Author Archive | Helen Picard

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On Tuesday, April 29th, 2014, the University of Toronto Law Faculty Alumni gathered at 155 College St. to listen to a panel of three alumni authors: Kate Hilton, Guy Gavriel Kay, and Andrew Pyper. Justice Rosalie Abella, also a U of T law alumnus, mediated the discussion. Their topic of discussion: How does having a law degree influence a writer?

In the past few years, an outcry has populated the media: “Don’t go to law school!” This outcry has been accompanied by statistics urging students to save their time and money, and apply elsewhere. Employment rates for law graduates have dropped. Law graduates are in an employment rut, and potential law students are discouraged from applying to law schools. In March 2013, Time named the law graduate situation a “near-depression-level job market.” A month later, U of T law graduate Kate Hilton self-published her first book, The Hole in the Middle, to critical acclaim.

Accordingly, during the panel, neither Hilton nor her two fellow panelists said they regret their law degree. Instead, they said their law degree equipped them with skills that aid their writing career. In Time’s depression-level job market, these three authors created their own employment. Of course, potential law students should take their success under advisement; each case is unique. But as discussed by Hilton, Kay, and Pyper, a law degree has its uses outside employment in the legal profession. The skills law school cultivates can be applied to any profession requiring methodology, intelligent research, the creation of logical arguments, and general mental discipline. Hilton says that the long hours she spent studying and researching cases helped her develop a mental rigour that she continues to apply to her current work.

Writing, especially in the world of fiction, is a natural extension of the skills required to succeed in law school. Crafting an argument from existing laws is difficult, but crafting a fictional narrative containing multiple storylines, which are themselves logical arguments, from scratch is perhaps even more demanding; especially demanding if the author is working without motivation from an employer, client, or business partners. Authors must self-motivate.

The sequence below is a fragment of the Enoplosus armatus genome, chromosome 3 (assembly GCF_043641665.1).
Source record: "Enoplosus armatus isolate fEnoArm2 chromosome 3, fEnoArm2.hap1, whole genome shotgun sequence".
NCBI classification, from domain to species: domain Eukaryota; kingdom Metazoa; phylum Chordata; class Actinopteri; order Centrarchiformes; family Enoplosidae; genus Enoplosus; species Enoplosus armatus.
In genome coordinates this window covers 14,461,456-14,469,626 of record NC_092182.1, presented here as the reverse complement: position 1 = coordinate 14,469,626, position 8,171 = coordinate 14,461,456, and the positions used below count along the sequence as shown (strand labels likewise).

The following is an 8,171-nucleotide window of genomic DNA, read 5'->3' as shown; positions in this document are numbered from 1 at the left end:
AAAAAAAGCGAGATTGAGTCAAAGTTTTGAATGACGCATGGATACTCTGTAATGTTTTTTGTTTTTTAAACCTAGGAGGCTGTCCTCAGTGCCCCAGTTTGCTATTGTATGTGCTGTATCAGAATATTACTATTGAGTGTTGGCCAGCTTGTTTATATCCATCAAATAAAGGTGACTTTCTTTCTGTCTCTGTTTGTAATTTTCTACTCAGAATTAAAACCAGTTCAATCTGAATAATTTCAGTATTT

Despite the organic applicability of law school skills to writing, no profession is perfect: all three authors agreed that it is generally impossible to make a decent living as a writer. Writing is decadent, an indulgence. Without a strong readership, a rich spouse, or steady day job, the pen alone cannot forge a living.

Hilton, Kay, and Pyper all agreed that social media is a necessary evil for the modern author – particularly Twitter. Hilton says she soon acclimatized to Twitter after her agent convinced her it was a necessary tool to maintain a strong fan base. Hilton is the newest and least experienced of the three authors, having self-published her first book last year. Middle merited such an enthusiastic response from readers that HarperCollins Canada republished the book later that year. Hilton’s self-published start differs from Kay’s, who started his writing career with an agent.

Kay, a fantasy and historical fiction writer, has a consistent international following, and by this token is able to scrape a living. He is the only panel author to have published a series (his first was The Fionavar Tapestry Trilogy). During the reception after the panel, Kay’s autograph line was obviously the longest. In Kay’s undergraduate, he sold the first three chapters of The Summer Tree as a trilogy deal through his agent. He immediately flew to Greece and bought a used typewriter upon arrival. Hence, the Fionavar Tapestry Trilogy was born, and Kay’s writing career began. Given the economic differences between 1987 and present-day Europe, Kay’s manual Grecian method is not financially possible for today’s broke writers; even with newly earned book deal cash.